Home Famous people Authors Robinson Crusoe’s Island

Robinson Crusoe’s Island

Togo 2019

Daniel Defoe’s book “Robinson Crusoe” is regarded as the first true English novel. It is also the first novel with a first-person narrator. Crusoe ends up on an uninhabited island where, after some time, he experiences various adventures with his native friend ‘Friday’. Defoe’s work was published in 1719 and was inspired by the story of the shipwrecked Scottish sailor Alexander Selkirk who was rescued in 1709 after a four-year stay on a desert island and whose adventures were recorded by William Dampier, a largely forgotten figure who was the most important English maritime adventurer of the 17th century. Dampier was the first person to circumnavigate the world three times, the first Englishman to reach and map parts of Australia and New Guinea, and the first English best-selling travel writer.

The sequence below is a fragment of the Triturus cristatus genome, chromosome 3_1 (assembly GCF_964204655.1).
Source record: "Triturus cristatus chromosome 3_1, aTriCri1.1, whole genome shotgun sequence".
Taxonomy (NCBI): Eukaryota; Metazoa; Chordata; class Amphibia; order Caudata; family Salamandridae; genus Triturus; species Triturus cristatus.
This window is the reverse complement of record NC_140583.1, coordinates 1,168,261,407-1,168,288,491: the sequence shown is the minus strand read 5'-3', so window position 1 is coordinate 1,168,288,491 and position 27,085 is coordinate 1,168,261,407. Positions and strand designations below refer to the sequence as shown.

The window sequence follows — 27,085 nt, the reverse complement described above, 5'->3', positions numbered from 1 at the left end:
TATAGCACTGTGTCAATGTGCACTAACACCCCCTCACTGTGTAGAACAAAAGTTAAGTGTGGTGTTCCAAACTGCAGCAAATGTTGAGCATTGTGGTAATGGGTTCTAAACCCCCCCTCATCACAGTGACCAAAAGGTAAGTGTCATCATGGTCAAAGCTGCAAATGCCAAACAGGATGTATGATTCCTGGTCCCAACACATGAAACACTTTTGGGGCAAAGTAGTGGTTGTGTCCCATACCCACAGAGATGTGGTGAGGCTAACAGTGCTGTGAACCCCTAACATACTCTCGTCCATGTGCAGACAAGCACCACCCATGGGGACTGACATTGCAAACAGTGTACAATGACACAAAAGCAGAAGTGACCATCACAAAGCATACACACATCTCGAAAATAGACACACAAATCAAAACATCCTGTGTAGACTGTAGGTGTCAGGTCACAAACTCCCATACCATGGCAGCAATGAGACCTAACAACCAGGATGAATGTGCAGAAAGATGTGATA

Ascension Island 2015

Ascension Island produced a set of stamps in 2015, the 300th anniversary of the death of William Dampier (1651­–1715). His ship, the Roebuck, foundered and sank close to Ascension Island in 1701.

Monaco 1994

Robinson Crusoe’s Island (originally Más a Terra and also called Juan Fernandez Island) is the largest island within the Juan Fernandez Archipelago. The other two islands are Alejandro Selkirk and Santa Clara, about 674 km. off the coast of Chile. The Chilean government changed Más a Terra to Isla Robinson Crusoe, with the intention of attracting tourists.

Chile 1974

Above, the Juan Fernandez Archipelago stamps show the islands and some of the flora and fauna found there. Below, from Chile in 1965, the stamp shows Robinson Crusoe looking out from the Juan Fernandez Archipelago. There is said to be a huge treasure on the island (from 1715) which has caused great controversy over the years between treasure hunters and the Chilean authorities.

Chile 1965

Finally we have a postcard with Robinson Crusoe Island franking.

Chile 2003


Print Friendly, PDF & Email
Previous articleHistoric U.S. Railway Stations
Next articleTypically Dutch Update

Leave a Reply

This site uses Akismet to reduce spam. Learn how your comment data is processed.